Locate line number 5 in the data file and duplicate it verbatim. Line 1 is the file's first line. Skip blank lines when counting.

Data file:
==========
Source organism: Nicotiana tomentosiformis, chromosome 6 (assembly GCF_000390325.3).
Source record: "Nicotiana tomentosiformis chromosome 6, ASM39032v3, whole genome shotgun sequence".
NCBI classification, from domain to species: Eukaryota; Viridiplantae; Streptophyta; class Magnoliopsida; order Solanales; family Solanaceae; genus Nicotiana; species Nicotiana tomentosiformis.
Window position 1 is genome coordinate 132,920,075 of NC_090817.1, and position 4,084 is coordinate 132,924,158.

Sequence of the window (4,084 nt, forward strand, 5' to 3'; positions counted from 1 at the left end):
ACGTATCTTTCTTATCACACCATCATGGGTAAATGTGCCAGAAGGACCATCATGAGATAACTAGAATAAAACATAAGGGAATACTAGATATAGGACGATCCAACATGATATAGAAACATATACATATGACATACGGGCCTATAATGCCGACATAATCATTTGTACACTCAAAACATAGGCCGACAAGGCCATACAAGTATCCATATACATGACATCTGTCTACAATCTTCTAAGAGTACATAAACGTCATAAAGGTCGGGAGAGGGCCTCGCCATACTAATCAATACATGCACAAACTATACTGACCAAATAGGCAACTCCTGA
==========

Sequence of the window (4,084 nt, forward strand, 5' to 3'; positions counted from 1 at the left end):